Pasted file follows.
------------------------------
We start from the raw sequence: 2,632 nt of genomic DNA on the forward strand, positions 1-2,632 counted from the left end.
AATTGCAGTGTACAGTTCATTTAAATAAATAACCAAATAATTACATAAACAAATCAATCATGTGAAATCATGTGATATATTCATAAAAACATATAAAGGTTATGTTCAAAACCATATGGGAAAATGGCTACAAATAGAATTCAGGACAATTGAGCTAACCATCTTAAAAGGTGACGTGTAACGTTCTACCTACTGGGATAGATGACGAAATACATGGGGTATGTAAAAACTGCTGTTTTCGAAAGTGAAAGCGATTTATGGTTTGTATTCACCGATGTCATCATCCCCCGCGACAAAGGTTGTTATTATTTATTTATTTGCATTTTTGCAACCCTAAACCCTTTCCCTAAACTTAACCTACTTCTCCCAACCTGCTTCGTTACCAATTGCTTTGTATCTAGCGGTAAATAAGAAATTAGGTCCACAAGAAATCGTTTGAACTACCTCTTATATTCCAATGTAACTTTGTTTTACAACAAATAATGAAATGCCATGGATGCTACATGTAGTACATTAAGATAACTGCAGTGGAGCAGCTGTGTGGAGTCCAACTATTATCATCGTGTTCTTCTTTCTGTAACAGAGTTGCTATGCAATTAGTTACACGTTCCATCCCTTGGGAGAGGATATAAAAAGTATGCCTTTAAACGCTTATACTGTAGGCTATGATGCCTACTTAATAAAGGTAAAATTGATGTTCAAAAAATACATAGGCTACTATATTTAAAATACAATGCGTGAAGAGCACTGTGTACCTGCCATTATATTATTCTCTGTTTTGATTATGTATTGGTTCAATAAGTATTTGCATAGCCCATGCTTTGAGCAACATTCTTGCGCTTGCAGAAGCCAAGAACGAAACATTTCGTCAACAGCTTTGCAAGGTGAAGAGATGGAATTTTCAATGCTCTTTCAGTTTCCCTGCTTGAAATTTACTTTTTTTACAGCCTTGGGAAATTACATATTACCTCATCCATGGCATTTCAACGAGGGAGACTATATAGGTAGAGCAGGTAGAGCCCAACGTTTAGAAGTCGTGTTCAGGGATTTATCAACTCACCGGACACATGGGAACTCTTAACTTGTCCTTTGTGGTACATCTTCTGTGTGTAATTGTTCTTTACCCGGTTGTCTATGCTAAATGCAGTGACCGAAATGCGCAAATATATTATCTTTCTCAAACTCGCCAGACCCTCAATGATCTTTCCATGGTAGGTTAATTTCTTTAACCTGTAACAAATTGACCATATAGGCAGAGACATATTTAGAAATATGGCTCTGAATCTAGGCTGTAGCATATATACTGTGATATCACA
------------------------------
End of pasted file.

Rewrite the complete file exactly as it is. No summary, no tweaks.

We start from the raw sequence: 2,632 nt of genomic DNA on the forward strand, positions 1-2,632 counted from the left end.
AATTGCAGTGTACAGTTCATTTAAATAAATAACCAAATAATTACATAAACAAATCAATCATGTGAAATCATGTGATATATTCATAAAAACATATAAAGGTTATGTTCAAAACCATATGGGAAAATGGCTACAAATAGAATTCAGGACAATTGAGCTAACCATCTTAAAAGGTGACGTGTAACGTTCTACCTACTGGGATAGATGACGAAATACATGGGGTATGTAAAAACTGCTGTTTTCGAAAGTGAAAGCGATTTATGGTTTGTATTCACCGATGTCATCATCCCCCGCGACAAAGGTTGTTATTATTTATTTATTTGCATTTTTGCAACCCTAAACCCTTTCCCTAAACTTAACCTACTTCTCCCAACCTGCTTCGTTACCAATTGCTTTGTATCTAGCGGTAAATAAGAAATTAGGTCCACAAGAAATCGTTTGAACTACCTCTTATATTCCAATGTAACTTTGTTTTACAACAAATAATGAAATGCCATGGATGCTACATGTAGTACATTAAGATAACTGCAGTGGAGCAGCTGTGTGGAGTCCAACTATTATCATCGTGTTCTTCTTTCTGTAACAGAGTTGCTATGCAATTAGTTACACGTTCCATCCCTTGGGAGAGGATATAAAAAGTATGCCTTTAAACGCTTATACTGTAGGCTATGATGCCTACTTAATAAAGGTAAAATTGATGTTCAAAAAATACATAGGCTACTATATTTAAAATACAATGCGTGAAGAGCACTGTGTACCTGCCATTATATTATTCTCTGTTTTGATTATGTATTGGTTCAATAAGTATTTGCATAGCCCATGCTTTGAGCAACATTCTTGCGCTTGCAGAAGCCAAGAACGAAACATTTCGTCAACAGCTTTGCAAGGTGAAGAGATGGAATTTTCAATGCTCTTTCAGTTTCCCTGCTTGAAATTTACTTTTTTTACAGCCTTGGGAAATTACATATTACCTCATCCATGGCATTTCAACGAGGGAGACTATATAGGTAGAGCAGGTAGAGCCCAACGTTTAGAAGTCGTGTTCAGGGATTTATCAACTCACCGGACACATGGGAACTCTTAACTTGTCCTTTGTGGTACATCTTCTGTGTGTAATTGTTCTTTACCCGGTTGTCTATGCTAAATGCAGTGACCGAAATGCGCAAATATATTATCTTTCTCAAACTCGCCAGACCCTCAATGATCTTTCCATGGTAGGTTAATTTCTTTAACCTGTAACAAATTGACCATATAGGCAGAGACATATTTAGAAATATGGCTCTGAATCTAGGCTGTAGCATATATACTGTGATATCACA